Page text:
All of the work we’ve been doing over the last few weeks to listen to our inner voices (see post here) has prepared children to notice details in the text and ask big questions. In many cases, children’s biggest questions led them to explore issues not only at the core of the text but also central to how they understand the world around them.

For example, one child is wrestling with ideas about breaking rules.

“Even though it’s shiny, God said don’t eat it, so don’t eat it. It’s like breaking a promise. The girl [breaks a rule]. Nachash (snake) didn’t know which one it (the tree of knowing good and bad) was so it’s not his fault.”

Another child is curious about power and motivation.

“He [God] said not to eat from it. They thought it was worth it because it looked so beautiful and they wouldn’t die because the snake said so. They’re like God now.”

And children continue to wrestle with concepts of right and wrong. Is the נחש (nachash–snake) trying to help or trying to hurt?

“Maybe the snake’s lying because [it] doesn’t know as much as God. [The] snake thinks it’s helping.”

Nitzanim children are getting to the heart of the text, and I can’t wait to see how their interpretations continue to unfold!

Oct 25

The Tree of Knowing Good and Bad

As we continue our exploration of our current theme Adam v’Adamah in Anafim v’Alonim (“Branches” for 2nd-4th grades and “Oak trees” for 5th grade), many children are captivated by the Tree of knowing good and bad. 

In Genesis 2, we encounter the tree of knowing good and bad. Here are the versus in Genesis 2 that discuss the tree of knowing good and bad. 


Genesis 2:9 
And Adonai Elohim made every tree which is lovely to see, and good to eat, sprout out of the adamah. And the Tree of life was in the middle of the gan (the garden); and the tree of knowing-good-and-bad.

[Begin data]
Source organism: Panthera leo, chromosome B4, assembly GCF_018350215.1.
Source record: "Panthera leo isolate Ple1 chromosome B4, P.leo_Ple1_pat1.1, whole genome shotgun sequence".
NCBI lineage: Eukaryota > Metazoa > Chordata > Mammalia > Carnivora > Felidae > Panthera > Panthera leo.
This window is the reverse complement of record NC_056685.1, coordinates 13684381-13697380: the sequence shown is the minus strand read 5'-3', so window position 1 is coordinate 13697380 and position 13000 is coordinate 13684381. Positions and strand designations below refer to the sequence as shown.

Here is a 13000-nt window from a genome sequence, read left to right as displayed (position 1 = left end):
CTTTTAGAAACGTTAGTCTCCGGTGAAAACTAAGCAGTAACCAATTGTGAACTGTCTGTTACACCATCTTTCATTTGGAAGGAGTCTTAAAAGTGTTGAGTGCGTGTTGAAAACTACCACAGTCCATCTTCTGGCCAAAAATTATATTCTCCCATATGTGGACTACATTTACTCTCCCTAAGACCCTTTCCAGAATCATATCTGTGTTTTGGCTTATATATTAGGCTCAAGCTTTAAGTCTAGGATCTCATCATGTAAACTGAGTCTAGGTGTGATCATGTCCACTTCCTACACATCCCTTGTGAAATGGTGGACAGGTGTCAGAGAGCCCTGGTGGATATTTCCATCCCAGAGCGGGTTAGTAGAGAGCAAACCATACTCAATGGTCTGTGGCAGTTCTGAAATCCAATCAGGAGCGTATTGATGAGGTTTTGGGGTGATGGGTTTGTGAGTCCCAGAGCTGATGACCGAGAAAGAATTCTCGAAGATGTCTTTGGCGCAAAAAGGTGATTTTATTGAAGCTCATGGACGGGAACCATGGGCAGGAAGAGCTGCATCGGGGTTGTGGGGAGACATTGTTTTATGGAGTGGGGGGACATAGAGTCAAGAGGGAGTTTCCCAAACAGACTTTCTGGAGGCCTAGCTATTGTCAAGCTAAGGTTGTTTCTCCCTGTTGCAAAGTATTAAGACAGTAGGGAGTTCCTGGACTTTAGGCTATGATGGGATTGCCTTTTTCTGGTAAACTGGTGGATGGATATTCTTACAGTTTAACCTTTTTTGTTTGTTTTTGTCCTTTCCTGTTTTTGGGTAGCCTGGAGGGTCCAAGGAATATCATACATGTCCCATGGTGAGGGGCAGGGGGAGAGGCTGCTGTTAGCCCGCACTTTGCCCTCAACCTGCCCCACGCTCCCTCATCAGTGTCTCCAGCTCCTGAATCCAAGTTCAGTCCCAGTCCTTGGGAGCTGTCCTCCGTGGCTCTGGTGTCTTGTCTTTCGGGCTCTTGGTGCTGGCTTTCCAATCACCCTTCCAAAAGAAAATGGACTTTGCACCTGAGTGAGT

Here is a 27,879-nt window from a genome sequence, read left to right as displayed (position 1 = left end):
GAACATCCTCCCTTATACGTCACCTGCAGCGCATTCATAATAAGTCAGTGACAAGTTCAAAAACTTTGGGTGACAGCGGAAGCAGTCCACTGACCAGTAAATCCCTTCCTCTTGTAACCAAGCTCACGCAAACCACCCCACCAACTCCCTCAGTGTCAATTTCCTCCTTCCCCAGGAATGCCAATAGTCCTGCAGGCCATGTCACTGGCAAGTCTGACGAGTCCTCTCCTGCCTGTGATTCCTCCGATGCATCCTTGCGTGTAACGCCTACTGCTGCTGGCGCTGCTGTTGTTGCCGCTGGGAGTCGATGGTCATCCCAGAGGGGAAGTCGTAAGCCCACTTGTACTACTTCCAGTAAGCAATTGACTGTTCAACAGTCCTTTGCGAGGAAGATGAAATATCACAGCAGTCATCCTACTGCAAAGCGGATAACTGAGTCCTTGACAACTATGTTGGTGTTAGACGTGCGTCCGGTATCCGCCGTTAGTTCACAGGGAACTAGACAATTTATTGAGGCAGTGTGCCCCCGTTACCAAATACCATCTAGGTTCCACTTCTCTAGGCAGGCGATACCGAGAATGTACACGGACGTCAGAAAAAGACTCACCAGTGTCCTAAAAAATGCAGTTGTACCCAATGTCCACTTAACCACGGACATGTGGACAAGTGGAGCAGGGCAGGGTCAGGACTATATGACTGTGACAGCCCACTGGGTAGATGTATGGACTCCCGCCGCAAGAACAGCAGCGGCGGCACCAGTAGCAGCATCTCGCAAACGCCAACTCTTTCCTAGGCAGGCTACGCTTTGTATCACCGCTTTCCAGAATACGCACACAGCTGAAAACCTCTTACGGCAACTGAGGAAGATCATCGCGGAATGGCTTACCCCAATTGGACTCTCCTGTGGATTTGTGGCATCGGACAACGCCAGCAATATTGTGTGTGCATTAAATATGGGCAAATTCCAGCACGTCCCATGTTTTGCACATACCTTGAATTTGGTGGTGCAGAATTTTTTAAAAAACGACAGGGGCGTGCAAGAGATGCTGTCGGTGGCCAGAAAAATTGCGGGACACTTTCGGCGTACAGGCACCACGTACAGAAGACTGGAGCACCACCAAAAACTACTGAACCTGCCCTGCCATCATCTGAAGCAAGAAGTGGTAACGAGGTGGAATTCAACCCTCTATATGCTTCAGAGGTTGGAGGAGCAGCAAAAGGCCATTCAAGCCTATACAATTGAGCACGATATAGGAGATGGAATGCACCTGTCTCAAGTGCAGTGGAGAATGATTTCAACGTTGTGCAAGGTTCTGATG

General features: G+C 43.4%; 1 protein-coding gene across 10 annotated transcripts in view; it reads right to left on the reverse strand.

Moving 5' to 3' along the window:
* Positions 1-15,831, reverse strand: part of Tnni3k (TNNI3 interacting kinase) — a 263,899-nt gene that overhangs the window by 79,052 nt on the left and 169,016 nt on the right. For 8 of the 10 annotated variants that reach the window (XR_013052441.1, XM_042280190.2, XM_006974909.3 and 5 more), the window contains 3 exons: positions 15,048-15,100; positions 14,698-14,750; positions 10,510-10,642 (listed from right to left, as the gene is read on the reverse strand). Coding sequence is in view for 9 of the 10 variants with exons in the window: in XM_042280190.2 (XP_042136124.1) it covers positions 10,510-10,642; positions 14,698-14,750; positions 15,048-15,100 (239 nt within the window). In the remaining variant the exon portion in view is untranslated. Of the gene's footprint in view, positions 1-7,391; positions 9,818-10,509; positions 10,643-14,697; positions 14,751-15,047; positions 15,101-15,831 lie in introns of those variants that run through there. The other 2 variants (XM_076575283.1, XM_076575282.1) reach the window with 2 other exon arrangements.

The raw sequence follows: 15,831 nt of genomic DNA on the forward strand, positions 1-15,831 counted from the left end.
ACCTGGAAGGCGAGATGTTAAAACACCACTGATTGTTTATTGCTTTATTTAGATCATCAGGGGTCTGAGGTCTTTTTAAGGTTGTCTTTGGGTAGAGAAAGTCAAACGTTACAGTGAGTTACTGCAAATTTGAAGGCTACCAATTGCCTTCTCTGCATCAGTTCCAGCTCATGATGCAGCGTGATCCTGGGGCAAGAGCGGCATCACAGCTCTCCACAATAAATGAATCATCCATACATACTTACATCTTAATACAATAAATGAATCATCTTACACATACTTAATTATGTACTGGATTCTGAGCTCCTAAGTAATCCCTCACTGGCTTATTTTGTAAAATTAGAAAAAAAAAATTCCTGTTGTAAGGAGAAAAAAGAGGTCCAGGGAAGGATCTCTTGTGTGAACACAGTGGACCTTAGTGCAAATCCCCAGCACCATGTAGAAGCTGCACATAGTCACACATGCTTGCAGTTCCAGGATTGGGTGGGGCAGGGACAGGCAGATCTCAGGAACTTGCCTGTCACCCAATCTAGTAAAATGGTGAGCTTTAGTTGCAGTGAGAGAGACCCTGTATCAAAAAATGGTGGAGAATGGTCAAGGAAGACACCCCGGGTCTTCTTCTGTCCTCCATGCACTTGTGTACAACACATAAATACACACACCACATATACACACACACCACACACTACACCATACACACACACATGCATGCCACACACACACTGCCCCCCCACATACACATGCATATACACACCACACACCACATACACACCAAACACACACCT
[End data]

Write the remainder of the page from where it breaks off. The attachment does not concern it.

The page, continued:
Genesis 2:15-17

Adonai Elohim took the Adam and set him into Gan Eden to work in it and guard it. 16. And Adonai Elohim instructed the Adam: “You may eat of all the trees in the garden. 17. But you must not eat from the tree of knowing-good-and-bad. For if the day comes when you eat from it, then you must die. 

Here are some of the ideas and questions that have emerged in Anafim v’Alonim

“Everything’ could be really, really good or really, really bad [if you eat from the tree]. But I have a question: Is the tree of knowing good and bad real on our earth?

“God put stuff out there for us to find out, and we just haven’t figured them out yet.”

“The fruit has two parts. If you eat the good part [of the fruit], the good spirit goes inside you. And if you eat the bad part, a bad spirit goes inside you.” 

If God eats a fruit from the Tree of Knowing Good and Bad he’ll be a better leader but if Adam/any regular person eats from it then they get evil because then all the bad that’s already in them gets out and that person turns evil. So that’s why God says when/on the day you do that you die because you can’t be evil.”

WOW! So many rich ideas to pull apart together. Today we will look back at these ideas as a kvutzah (group) and dig into each of them to create a deeper understanding. I know this thoughtful and curious group of children will have even MORE questions and ideas to explore!

Oct 18

See you Sunday!

We’ve been so busy preparing for our Sukkot Harvest Party.